New Orleans Architecture: The Cemeteries

Quite possibly the most comprehensive architectural examination of any American city Landscape Architecture Magazine The tourist who does not visit at least one of the old cemeteries just a few blocks from the French Quarter misses an inimitable experience in sepulchral urban design St Louis Post DispatchIn New Orleans, cemeteries are known as cities of the dead B Quite possibly the most comprehensive architectural examination of any American city Landscape Architecture Magazine The tourist who does not visit at least one of the old cemeteries just a few blocks from the French Quarter misses an inimitable experience in sepulchral urban design St Louis Post DispatchIn New Orleans, cemeteries are known as cities of the dead Because the city is located below sea level, buried coffins will not stay underground As a result, residents bury their dead in above ground tombs and vaults, forming the buildings of these cities within the city New Orleans families, organizations, and benevolent societies build lasting monuments, from the simple to the ornate, to their loved ones Many of the lavish monuments are known throughout the city as landmarks Like all New Orleans architecture, the cemeteries capture the unique character of the Crescent City.More than twenty five years have passed since the publication of the first volume of the New Orleans Architecture series Pelican and the Friends of the Cabildo remain committed to recording and preserving the unique architecture of New Orleans, having published a total of eight volumes on the subject.The New Orleans Architecture Series consists of Volume I The Lower Garden District Volume II The American Sector Volume III The Cemeteries Volume IV The Creole Faubourgs Volume V The Esplanade Ridge Volume VI Faubourg Treme and the Bayou Road Volume VII Jefferson City and Volume VIII The University Section, all available from Pelican.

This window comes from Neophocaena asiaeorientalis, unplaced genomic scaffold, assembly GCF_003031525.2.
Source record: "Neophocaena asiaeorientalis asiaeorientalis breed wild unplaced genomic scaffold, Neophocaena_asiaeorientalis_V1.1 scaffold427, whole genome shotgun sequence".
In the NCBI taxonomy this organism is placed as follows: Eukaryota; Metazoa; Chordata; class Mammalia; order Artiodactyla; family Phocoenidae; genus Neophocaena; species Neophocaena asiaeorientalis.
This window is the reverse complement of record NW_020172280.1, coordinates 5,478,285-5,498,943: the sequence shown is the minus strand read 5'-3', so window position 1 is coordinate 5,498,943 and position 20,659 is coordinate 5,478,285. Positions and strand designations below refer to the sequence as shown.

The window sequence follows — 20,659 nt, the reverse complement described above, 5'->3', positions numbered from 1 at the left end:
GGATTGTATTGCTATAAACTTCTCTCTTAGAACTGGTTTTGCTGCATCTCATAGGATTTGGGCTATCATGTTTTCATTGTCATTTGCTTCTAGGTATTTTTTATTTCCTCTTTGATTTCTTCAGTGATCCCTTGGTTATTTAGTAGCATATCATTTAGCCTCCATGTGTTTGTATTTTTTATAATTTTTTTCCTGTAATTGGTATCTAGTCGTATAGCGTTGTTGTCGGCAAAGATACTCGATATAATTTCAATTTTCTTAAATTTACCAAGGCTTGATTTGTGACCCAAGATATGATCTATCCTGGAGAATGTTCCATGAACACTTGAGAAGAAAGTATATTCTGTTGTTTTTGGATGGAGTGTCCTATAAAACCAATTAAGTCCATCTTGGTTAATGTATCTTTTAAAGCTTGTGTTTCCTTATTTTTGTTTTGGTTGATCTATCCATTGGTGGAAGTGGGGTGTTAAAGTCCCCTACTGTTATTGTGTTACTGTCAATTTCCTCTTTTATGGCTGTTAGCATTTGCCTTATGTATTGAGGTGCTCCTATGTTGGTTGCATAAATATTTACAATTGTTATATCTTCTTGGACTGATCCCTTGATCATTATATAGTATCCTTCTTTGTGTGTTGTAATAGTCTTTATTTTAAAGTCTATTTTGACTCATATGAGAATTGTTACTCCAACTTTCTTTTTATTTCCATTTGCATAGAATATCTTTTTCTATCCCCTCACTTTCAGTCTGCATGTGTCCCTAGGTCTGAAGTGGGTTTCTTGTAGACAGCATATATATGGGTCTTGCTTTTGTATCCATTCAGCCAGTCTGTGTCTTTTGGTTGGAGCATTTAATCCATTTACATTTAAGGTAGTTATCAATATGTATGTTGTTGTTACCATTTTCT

New Orleans Architecture The Cemeteries Quite possibly the most comprehensive architectural examination of any American city Landscape Architecture Magazine The tourist who does not visit at least one of the old cemeteries just a few blocks

  • Title: New Orleans Architecture: The Cemeteries
  • Author: Leonard V. Huber
  • ISBN: 9781565542709
  • Page: 391
  • Format: Paperback
  • 1 thought on “New Orleans Architecture: The Cemeteries”

    1. Sponsored by the Friends of the Cabildo (an historic preservation volunteer organization), New Orleans Architecture, Vol. 3 is a continuation of their books detailing the past of this extraordinarily multicultural city. New Orleans Architecture #3 is a superbly comprehensive work, containing much to appeal to scholars, aficionados of cemetery imagery, and artists looking for evocative source material. Exceptionally designed, it manages to supply in-depth data while remaining accessible and invit [...]

    2. This book probably works best witching the context of the full series (this is Vol. 3 I believe). A good working knowledge of the city is essential to getting the most out of it, and I think a lack of maps is definitely a drawback. Seeing how cemetery placement followed expansion would be very useful. The introduction to the history of cemeteries in the city is strongest, some of the topical articles are pretty commonplace in the cemetery world and it's a stretch to elevate some of New Orleans' [...]

    3. Extremely detailed on the architecture, stonework, ironwork, and history of the cemeteries of New Orleans. Multiple black and white photos, and a nice long bibliography. If you've never visited New Orleans this will give you a really good idea of what there is to see, and what the histories are behind the monuments - both the humans memorialized and the artists who created the structures.I purchased my copy at the National Park shop in the French Quarter, but I'm actually not sure if they have o [...]

    4. Wonderful resource. Only shaved off one star due to Huber's racist undercurrent (he rarely mentions prominent black burials). He also ignores Carrollton Cemetery (no pictures of a few of the fine tombs) and literally has nothing to say about St. Mary's.

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